In the first place I observe that my mind had been brought into the most profound stillness, and awe; realizing in a remarkable manner the majesty, greatness and glory, of that Being before whom all nations are as the drop of the bucket. It seemed as if my mind, though active in its very nature, had lost all its activity, and was struck motionless, as well as into nothing, before the awful and glorious majesty of the Great Jehovah. He then spake to the following ourport; and in such a manner as I could not describe if I should attempt. -- He told me that the Millennium state of the world is about to take place; that in seven years literally, there would scarce a sinner be found on earth; that the earth itself, as well as the souls and bodies of its inhabitants, should be redeemed, as before the fall, and become as the garden of Eden. He told me that all of the most dreadful and terrible judgments spoken in the blessed scriptures were to be executed within that time, that more than two thirds of the inhabitants of the world would be destroyed by these judgments; some of which are the following -- wars, massacres, famine, pestilence, earthquakes, civil, political and ecclesiastical commotions; and above all, various and dreadful judgments executed immediately by God, through the instrumentality of the Ministers of the Millennial dispensation which is to exceed in glory every other dispensation; a short description of which may be seen in the last chapter of Isaiah, and in other places. He also told me, that every denomination of professing christians had become extremely corrupt; many of which had never had any true faith at all; but are guided only by depraved reason, refusing the teaching of the spirit [illegible lines]... which alone can teach us the true meaning [illegible lines]... He told me further, that he had raised up, and was now raising up, that class of persons signified by the angel mentioned by the Revelator XIV. 6, 7, which flew in the midst of heaven; having the everlasting gospel to preach, that these persons are of an inferior [social] class, and small learning; that they were rejected by every denomination as a body; but soon, God will open their way, by miracles, judgments, &c. that they will have higher authority, greater power, superior inspiration, and a greater degree of holiness than was ever experienced before [illegible lines] ... divine grace and glory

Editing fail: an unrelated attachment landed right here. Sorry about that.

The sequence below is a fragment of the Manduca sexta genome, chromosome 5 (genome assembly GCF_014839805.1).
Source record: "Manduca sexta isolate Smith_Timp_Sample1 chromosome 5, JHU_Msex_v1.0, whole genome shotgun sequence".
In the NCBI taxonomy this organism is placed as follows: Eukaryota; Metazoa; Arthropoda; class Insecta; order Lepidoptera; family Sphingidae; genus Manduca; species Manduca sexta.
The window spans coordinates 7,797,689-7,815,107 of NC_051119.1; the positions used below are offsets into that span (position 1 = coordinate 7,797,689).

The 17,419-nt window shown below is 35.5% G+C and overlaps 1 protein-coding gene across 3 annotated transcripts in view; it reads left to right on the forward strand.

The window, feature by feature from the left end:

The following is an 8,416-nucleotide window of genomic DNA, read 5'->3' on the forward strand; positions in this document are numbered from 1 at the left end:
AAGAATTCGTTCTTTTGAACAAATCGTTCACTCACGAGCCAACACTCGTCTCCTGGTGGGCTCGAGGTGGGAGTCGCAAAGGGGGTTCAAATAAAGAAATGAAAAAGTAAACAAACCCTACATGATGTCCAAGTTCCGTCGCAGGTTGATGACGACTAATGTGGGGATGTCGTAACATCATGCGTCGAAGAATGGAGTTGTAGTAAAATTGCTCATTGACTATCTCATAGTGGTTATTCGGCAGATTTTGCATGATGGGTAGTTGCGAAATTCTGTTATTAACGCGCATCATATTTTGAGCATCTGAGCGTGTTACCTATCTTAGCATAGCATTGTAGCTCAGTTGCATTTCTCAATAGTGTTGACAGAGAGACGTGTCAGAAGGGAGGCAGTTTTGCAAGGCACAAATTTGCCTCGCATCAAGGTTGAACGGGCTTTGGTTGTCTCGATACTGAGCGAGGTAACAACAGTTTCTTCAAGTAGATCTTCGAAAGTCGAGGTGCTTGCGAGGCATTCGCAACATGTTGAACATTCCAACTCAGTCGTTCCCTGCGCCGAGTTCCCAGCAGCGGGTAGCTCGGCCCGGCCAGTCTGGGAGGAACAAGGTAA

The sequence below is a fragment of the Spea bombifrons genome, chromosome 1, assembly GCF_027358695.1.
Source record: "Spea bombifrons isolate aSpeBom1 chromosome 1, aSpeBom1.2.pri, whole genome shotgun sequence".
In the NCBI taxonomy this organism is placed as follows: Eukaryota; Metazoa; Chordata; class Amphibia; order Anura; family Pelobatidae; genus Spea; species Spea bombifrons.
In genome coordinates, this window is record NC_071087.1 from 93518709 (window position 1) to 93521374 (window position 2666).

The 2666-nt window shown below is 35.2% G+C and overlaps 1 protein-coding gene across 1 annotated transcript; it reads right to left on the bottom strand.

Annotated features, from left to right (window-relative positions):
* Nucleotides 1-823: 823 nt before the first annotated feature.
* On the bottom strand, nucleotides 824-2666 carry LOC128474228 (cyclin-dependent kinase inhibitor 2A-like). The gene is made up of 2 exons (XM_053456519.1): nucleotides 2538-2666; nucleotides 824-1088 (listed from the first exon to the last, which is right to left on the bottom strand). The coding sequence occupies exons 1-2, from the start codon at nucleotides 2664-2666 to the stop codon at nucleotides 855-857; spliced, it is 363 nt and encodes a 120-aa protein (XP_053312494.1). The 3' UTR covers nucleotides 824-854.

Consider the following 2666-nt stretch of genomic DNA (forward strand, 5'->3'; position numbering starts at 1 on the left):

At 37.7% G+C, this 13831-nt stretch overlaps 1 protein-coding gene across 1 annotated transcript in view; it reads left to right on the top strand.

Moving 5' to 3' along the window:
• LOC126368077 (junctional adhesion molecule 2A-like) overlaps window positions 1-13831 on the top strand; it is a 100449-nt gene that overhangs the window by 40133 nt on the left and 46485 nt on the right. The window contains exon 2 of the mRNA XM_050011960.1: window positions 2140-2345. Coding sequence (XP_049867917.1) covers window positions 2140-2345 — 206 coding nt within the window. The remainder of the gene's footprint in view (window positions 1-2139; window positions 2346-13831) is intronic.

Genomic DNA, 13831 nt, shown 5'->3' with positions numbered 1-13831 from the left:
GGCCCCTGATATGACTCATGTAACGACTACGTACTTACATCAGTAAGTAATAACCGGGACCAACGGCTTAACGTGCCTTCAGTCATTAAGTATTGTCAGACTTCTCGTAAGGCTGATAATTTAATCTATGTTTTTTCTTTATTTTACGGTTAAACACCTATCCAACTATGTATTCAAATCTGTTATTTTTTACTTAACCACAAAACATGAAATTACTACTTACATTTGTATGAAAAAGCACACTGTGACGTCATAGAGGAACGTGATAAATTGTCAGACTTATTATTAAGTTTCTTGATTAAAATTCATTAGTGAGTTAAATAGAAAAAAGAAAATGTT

Furthermore he said that all the different denominations of professing christians constituted the New Testament Babylon; and that he should deal with them according to what is written of IT, in the book of Revelation: that he is about to call out all his sincere children who are mourning in Zion, from oppression and tyranny of the mother of harlots; and that the severest judgments will be inflicted on the professors of religion; which will immediately commence in Amsterdam, and has already commenced in different parts of the world, and even in this country. And though their operations at first are gradual, and under cover, yet it will soon be generally seen that it is the immediate execution of divine vengeance upon an ungodly world.

Much more the Lord revealed, but forbids my relating it in this way. But this, I have written and published, by the express and immediate command of God: the truth and reality of which, I know with the most absolute certainty. -- Though I have ever been the most backward to believe things of this nature; having been brought up in the Calvinistic system, and having had a thorough understanding of the same, and was fully established in the belief of it for several years after I experienced the love of God in my heart: but finding the Calvinists did not understand the glorious depths of holiness, and conformity to the divine character in heart and practice, which I saw was our privilege and duty I joined the Methodist Church, which I found had much clearer and more scriptural views on these and some other points than the Calvinists; though I soon saw that they as a body, were very corrupt, having departed much from their primitive purity and holiness. I also saw that their first founders did not travel into all that was their privilege; and that vastly greater depths of holiness might have been experienced even by them. Yet I thank God for what light I have received through their instrumentality, but know that much greater and more glorious light is about to burst upon the world."